Dr. Louise de Waal, Director, and Campaign Manager of Blood Lions, said: “We urge the South African government to make good on their 2021 decision and bring a mandatory time-bound end to the commercial captive lion industry, which will make detecting and preventing the illegal trade easier at the same time. Only then our reputation as a leader in conservation be restored, and the welfare of the country’s captive lions and other big cats ensured.” 

World Animal Protection and Blood Lions have handed their findings to the South African Government.

South African citizens are encouraged to add their voice and call on the South Africa Government to phase out the captive lion breeding industry by registering their support at https://www.pridenotcruelty.co.za/  and using the #PrideNotCruelty on social media.  We also advise tourists and visitors to avoid venues and attractions that cruelly exploit lions and other big cats for entertainment, such as cub petting and walking with lions.

ENDS

Notes to Editors:

For more information, photos, and videos or to arrange an interview please contact Dr. Louise De Waal management@bloodlions.org   (Executive Director, Blood Lions), Dr Neil D’Cruze NeilDCruze@worldanimalprotection.org (International Wildlife, World Animal Protection)

  • You can read the full Putting a stop to cruelty: why South Africa´s commercial captive lion industry should be shut down for good report here. 

  • World Animal Protection have shared this evidence with the government of South Africa, calling on them to protect people and their wildlife heritage by shutting down this industry. 

  • Any reference to the location of these facilities has not been shared to safeguard the identity of the brave informants who helped expose the ongoing cruelty and illegal activities.

  • The term “canned trophy hunting” refers to the hunting of captive-bred wild animals in small, fenced enclosures with no chance of escape

Looking back as we think about the future: Global progress made since the launch of Blood Lions in 2015

It has been almost eight years since the launch of the Blood Lions film which exposed the harsh realities behind the captive lion breeding industry and its unregulated proliferation in South Africa. With the public launch of the film in June 2023, now we are no longer restricted by distribution agreements, we reflect on the journey thus far to take stock of the overall progress that has been achieved collectively. Along the way, we have seen big positive strides and steps backwards, but overall the progress has been substantial. At times we would all like to see things move along quicker, as the wheels of government legislation are slow to turn; however, we also have much progress to celebrate and draw on for continued motivation to fight for the end of this horrendous industry.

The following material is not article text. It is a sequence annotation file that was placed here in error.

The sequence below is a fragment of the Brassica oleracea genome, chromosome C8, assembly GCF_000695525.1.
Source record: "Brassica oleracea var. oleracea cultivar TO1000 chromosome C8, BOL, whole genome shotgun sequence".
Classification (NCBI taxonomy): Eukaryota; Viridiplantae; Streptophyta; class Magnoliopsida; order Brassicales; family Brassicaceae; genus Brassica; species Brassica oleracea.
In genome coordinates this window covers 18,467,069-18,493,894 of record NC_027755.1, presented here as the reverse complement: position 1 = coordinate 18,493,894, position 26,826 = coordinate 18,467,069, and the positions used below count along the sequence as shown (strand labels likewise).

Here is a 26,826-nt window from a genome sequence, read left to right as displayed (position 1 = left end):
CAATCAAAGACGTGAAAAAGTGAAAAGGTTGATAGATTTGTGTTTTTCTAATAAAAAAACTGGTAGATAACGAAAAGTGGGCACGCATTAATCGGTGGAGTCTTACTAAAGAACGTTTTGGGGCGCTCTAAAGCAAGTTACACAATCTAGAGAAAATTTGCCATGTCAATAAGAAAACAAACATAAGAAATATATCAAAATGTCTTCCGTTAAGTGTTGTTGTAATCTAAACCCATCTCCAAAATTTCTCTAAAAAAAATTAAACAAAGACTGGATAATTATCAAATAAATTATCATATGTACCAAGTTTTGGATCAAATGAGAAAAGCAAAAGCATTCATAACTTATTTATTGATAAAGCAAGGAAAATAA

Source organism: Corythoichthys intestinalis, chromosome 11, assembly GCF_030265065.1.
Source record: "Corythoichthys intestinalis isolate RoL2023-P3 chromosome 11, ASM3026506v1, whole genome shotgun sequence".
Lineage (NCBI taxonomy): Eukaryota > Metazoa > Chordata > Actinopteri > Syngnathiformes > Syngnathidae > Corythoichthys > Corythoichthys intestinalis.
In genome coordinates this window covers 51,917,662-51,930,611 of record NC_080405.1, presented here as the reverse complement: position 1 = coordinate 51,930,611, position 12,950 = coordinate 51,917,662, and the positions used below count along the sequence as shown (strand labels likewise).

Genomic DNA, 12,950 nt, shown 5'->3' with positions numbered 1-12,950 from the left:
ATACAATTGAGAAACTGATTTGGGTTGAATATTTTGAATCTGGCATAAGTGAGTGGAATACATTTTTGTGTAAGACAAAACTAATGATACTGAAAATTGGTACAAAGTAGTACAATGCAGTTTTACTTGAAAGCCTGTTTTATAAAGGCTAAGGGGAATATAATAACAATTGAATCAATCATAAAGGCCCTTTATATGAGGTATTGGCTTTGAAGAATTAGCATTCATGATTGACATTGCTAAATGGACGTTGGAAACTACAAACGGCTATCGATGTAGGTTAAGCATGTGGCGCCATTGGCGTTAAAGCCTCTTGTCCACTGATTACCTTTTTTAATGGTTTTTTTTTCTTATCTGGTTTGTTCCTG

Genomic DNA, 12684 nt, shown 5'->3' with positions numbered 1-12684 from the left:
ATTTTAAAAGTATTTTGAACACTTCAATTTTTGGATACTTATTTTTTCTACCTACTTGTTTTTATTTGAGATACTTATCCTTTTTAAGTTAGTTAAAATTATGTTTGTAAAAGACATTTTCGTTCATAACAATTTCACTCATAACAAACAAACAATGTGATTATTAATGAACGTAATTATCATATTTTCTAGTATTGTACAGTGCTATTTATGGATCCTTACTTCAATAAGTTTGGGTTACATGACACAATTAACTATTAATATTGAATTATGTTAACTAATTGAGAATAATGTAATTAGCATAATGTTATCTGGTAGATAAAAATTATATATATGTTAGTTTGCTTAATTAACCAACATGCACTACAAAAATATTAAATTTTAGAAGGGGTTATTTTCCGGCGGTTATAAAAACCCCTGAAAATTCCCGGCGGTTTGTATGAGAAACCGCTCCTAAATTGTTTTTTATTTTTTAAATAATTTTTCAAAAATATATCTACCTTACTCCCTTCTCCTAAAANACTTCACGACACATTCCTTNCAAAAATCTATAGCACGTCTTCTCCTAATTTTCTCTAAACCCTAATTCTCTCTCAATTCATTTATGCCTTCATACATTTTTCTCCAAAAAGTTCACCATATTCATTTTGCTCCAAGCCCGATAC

The Blood Lions film has served as an important catalyst for change in the captive lion industry. The dark reality of captive breeding, interactive tourism, hunting, and the lion bone trade has been viewed by hundreds of thousands of people across the world, from school students through to government officials. The film has been selected for screenings at numerous film festivals, including the Durban International Film Festival, Lens Politika in Helsinki, and Joshua International in California. In addition to this, curated screenings have been presented across the world to various tourism and travel organisations and national governments. Outside of the South African departments of Environmental Affairs and Tourism, countries such as Botswana, Finland, Australia, Sweden, and EU parliaments have all participated in screenings of the film to spark important and necessary discussions about how international policy makers may demonstrate their disapproval of the industry.

The online campaign that followed the launch of the film has grown from strength to strength with thousands of supporters across various social media platforms. August 2016 saw the launch of Youth For Lions, an exciting sub-campaign especially aimed at educating and involving young people to empower their voices on issues of welfare and conservation.
The Blood Lions team has also strengthened its lobbying efforts to include scientific peer-reviewed research. This has become an invaluable aspect of our work to verify how the industry operates and to refute the unsubstantiated claims made by its proponents. Five scientific papers have now been published by members of the Blood Lions team in collaboration with researchers from the World Animal Protection, covering topics such as zoonosis, traditional medicine, welfare, and the lack of regulation seen on a provincial and national level. 

Prior to the premier of Blood Lions in 2015, the captive lion industry, although still largely unknown by the public, was growing substantially. The Cook Report – Making a Killing – was released in 1997 and served as a vital exposé of the breeding and canned hunting of lions in South Africa. Despite early warnings, the industry was allowed to expand. In 2005, an offshoot of the industry was discovered and an investigation confirmed that lion bones were  used as a substitute in tiger bone wine. Not long after in 2008, the first CITES lion bone export permits were issued with 60 skeletons legally exported from South Africa’s Free State province. Thereafter, controversy grew surrounding the hunting of captive-bred lions and the issue began to gain significant momentum. The 2015 premier of the Blood Lions film and the subsequent global awareness campaign have been instrumental in bringing the captive lion industry back into the public and government spaces for scrutiny and awareness on an even greater scale.